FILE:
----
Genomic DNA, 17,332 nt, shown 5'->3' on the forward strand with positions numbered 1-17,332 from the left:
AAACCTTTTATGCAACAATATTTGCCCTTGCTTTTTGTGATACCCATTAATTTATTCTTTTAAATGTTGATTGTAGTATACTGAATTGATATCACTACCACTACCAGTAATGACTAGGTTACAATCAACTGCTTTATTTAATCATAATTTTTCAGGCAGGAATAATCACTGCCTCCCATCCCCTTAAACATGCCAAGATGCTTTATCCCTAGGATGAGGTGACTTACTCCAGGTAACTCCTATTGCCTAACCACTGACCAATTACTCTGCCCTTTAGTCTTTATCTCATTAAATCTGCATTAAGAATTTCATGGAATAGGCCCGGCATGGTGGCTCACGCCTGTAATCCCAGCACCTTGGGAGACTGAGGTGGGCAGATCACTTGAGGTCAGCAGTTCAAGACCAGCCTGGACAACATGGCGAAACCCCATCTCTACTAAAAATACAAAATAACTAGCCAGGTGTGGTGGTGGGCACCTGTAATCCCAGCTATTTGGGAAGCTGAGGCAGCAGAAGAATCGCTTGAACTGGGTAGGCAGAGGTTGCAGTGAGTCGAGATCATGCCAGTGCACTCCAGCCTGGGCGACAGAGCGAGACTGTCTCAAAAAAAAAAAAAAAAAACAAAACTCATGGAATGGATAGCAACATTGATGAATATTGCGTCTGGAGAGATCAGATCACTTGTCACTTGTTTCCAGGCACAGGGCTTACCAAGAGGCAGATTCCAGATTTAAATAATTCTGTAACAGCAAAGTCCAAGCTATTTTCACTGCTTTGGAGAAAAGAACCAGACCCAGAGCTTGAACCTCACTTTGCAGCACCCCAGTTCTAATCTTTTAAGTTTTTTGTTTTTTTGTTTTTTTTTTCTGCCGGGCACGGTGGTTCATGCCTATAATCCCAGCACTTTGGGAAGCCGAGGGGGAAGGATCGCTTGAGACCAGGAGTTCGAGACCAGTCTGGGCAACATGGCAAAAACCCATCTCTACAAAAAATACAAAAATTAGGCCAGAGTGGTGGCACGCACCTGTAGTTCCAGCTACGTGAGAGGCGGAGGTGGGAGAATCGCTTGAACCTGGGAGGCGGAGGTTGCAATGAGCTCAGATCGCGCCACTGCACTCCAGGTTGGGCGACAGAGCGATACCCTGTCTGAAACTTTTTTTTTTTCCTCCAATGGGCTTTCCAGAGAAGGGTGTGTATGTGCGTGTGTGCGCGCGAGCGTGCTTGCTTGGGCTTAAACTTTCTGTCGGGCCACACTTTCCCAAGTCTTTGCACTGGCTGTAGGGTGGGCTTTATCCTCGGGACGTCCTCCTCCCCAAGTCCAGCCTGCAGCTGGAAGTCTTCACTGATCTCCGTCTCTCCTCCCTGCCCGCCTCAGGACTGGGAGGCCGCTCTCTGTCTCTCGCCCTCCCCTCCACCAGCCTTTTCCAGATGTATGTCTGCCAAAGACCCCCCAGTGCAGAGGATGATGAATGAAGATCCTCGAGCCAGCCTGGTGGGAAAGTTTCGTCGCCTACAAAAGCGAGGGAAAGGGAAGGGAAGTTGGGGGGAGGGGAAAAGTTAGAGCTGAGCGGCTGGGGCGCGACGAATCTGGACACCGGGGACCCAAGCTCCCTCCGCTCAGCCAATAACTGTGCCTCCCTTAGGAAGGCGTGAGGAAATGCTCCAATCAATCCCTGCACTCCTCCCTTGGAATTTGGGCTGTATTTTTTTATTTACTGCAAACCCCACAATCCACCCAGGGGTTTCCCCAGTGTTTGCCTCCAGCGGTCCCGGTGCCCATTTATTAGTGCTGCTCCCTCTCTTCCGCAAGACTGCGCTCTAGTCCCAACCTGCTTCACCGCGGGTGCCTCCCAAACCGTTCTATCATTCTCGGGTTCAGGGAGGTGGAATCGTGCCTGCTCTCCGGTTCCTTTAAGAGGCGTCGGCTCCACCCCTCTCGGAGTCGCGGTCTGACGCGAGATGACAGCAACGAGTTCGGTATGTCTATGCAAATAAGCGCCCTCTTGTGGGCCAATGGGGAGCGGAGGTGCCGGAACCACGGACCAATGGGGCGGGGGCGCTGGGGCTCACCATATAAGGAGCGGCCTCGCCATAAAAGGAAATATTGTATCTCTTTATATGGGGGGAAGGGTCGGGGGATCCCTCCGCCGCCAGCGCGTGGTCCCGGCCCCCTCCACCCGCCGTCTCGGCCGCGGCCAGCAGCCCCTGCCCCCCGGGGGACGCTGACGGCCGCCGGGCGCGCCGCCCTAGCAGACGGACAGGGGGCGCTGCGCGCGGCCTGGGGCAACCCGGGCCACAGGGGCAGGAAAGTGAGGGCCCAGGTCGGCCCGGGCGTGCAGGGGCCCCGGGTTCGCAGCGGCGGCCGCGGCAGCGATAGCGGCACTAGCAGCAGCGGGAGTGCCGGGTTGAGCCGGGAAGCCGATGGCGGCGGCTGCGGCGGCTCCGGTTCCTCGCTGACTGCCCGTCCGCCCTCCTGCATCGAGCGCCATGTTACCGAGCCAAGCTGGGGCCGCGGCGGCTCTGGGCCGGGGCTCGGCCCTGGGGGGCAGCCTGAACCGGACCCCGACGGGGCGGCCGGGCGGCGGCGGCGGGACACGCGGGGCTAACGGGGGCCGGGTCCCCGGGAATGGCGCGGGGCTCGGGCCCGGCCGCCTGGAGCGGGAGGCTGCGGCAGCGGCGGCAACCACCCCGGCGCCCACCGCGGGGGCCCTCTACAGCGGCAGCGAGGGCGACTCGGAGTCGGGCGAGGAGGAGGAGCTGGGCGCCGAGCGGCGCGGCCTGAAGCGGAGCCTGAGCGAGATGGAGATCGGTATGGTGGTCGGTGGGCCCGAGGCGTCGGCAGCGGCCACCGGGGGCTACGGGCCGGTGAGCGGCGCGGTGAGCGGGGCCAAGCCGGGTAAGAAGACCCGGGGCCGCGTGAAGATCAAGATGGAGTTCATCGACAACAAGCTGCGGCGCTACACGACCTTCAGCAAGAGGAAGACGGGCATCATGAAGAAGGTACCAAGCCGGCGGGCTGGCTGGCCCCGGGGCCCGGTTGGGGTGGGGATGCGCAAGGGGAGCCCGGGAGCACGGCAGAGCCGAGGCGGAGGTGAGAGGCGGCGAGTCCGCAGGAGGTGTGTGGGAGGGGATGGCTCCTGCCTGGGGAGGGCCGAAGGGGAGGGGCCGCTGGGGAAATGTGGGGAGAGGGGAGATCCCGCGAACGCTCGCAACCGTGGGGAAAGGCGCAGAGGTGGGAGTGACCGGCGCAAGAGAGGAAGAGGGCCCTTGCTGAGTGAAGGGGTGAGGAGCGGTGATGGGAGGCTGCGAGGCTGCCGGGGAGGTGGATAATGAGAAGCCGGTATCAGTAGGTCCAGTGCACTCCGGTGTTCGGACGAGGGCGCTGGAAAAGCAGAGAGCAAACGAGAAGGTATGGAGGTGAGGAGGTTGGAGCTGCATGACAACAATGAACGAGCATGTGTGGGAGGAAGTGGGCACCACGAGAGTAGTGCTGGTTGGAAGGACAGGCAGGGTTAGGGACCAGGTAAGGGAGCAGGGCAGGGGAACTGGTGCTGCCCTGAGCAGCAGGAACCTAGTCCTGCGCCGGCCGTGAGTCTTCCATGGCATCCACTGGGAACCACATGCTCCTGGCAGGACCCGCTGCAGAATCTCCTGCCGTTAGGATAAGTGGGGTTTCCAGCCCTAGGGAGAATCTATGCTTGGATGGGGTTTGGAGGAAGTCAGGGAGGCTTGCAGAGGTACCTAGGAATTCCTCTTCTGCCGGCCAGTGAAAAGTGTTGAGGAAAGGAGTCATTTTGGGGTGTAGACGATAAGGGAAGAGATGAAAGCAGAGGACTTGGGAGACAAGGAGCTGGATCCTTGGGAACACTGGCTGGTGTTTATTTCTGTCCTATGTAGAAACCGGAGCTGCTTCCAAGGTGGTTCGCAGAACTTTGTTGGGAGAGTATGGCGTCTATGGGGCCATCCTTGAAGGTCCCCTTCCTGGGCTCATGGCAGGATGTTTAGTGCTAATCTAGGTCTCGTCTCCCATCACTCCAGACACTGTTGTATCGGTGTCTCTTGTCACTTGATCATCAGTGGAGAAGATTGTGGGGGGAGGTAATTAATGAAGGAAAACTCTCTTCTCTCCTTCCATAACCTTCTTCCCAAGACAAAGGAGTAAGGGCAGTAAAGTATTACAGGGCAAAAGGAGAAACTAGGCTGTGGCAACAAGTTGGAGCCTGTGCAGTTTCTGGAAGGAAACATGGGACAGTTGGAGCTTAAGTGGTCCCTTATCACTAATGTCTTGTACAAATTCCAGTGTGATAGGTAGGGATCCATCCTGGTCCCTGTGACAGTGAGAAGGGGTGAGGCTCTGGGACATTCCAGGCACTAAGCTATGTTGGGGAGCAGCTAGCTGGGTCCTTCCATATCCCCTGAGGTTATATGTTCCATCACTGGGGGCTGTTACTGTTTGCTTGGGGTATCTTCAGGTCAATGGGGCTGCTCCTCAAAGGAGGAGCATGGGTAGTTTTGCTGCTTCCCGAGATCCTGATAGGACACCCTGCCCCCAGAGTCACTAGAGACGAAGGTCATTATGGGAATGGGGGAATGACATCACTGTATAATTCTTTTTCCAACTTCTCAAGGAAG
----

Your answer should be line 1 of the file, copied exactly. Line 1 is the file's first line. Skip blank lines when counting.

Genomic DNA, 17,332 nt, shown 5'->3' on the forward strand with positions numbered 1-17,332 from the left: